In 1921, the year before he founded the Union of Soviet Socialist Republics, Vladimir Lenin challenged his fellow Bolsheviks with a rhetorical question: “Who overtakes whom?” Joseph Stalin preferred a starker version: “Who-whom?” Both saw politics as a deadly competition in which the winner takes all—war by other means.
So does Vladimir Putin. He looks back at the late 1980s and 1990s with bitterness. He sees the tumult of that period not just as the collapse of the Soviet Union and a victory for its enemies in the West but a devastating blow to something far more precious, venerable, and enduring: the Russian state. Under his regime another familiar question looms: “Who is to blame?”
In Putin’s eyes, the heaviest responsibility falls on the last leader of the Soviet Union, Mikhail Gorbachev, who was the prime mover of what Putin has called “the greatest geopolitical catastrophe” of the twentieth century. Yet instead of denouncing or punishing Gorbachev, Putin has treated him with thinly disguised condescension. For years Gorbachev traveled abroad to accept honors and honorariums, knowing that, back home, masses of his fellow citizens scorned him. In 1996, he ran in the presidential election and got half a percent of the vote.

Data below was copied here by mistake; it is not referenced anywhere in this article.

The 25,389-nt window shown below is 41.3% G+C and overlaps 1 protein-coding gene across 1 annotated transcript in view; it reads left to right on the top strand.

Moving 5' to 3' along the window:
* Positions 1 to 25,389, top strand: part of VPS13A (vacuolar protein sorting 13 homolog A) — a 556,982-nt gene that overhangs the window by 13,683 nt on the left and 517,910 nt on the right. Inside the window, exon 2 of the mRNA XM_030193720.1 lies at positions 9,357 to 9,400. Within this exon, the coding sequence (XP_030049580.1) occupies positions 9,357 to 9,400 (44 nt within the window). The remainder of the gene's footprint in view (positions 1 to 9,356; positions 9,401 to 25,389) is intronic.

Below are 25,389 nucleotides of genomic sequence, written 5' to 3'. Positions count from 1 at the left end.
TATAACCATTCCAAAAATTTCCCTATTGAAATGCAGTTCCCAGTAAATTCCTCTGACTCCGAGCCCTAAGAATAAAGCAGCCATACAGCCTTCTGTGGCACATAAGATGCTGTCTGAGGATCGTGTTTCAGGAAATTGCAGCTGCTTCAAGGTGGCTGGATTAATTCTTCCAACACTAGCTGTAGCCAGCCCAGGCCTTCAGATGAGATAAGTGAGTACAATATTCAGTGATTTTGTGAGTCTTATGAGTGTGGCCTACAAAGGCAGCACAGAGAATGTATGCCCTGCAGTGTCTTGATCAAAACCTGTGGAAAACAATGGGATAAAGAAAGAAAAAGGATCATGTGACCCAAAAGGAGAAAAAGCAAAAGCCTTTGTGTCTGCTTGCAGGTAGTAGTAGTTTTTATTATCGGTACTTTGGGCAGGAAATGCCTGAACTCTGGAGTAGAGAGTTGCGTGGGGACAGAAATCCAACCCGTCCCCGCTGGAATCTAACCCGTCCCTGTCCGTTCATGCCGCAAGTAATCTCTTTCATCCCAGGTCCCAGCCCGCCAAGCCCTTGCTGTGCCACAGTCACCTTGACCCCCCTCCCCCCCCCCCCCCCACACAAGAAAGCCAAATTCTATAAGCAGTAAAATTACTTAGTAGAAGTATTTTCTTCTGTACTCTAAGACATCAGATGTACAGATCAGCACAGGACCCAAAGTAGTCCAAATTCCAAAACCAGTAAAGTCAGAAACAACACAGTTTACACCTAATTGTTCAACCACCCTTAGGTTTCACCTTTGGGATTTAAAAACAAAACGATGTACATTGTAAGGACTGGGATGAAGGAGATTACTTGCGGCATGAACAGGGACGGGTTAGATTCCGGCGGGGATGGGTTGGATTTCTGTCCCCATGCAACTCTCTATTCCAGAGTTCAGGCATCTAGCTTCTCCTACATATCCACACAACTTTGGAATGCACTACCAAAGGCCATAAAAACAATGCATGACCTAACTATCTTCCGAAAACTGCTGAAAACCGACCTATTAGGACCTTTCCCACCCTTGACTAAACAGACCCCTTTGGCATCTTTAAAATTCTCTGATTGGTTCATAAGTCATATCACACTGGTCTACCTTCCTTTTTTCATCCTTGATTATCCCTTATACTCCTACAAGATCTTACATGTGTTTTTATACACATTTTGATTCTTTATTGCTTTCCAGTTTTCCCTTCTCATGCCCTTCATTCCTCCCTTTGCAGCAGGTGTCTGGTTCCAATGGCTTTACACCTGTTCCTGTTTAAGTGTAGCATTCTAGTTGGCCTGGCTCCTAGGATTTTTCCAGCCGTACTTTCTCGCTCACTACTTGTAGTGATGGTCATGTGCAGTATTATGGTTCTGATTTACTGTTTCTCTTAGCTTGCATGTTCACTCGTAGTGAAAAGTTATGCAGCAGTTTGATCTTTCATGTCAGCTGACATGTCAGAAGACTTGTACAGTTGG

Now eighty-six and in shaky health, Gorbachev lives quietly in a dacha outside Moscow—but not silently. Over the course of a decade, he gave eight long interviews to William Taubman, a historian at Amherst College, and his wife Jane, who taught Russian there. The result of Taubman’s research is a masterpiece of narrative scholarship. It is also the first comprehensive biography of this world-historical figure. Other chronicles of Gorbachev’s life and verdicts on his record will follow, but they will be without the trove of personal insights that Taubman has gleaned from his access to Gorbachev himself, his advisers, and other participants in those dramatic years.
Taubman notes that his subject’s birth in a peasant village in the North Caucasus coincided, both in time and place, with the rise of Stalinism—and that his family both resisted that phenomenon and suffered from it. Gorbachev’s grandmothers and mother insisted that he be secretly baptized when he was born in 1931, in defiance of the draconian suppression of religion that had accompanied communization. He would never know two of his uncles and one aunt who perished in the famine of those years, and both of his grandfathers were sent to the Gulag during Stalin’s Great Terror.
The book also contains a love story. Gorbachev met Raisa Titarenko at Moscow State University. Their romance was enhanced and sustained by her intelligence, strong will, firm convictions, and dedication to her ambitious and extroverted husband. She sacrificed what could have been a successful career as a sociologist in order to help her husband and protect him from his enemies, but also from his tendency to let his loquaciousness, charm, and self-confidence trip him up. No one influenced…
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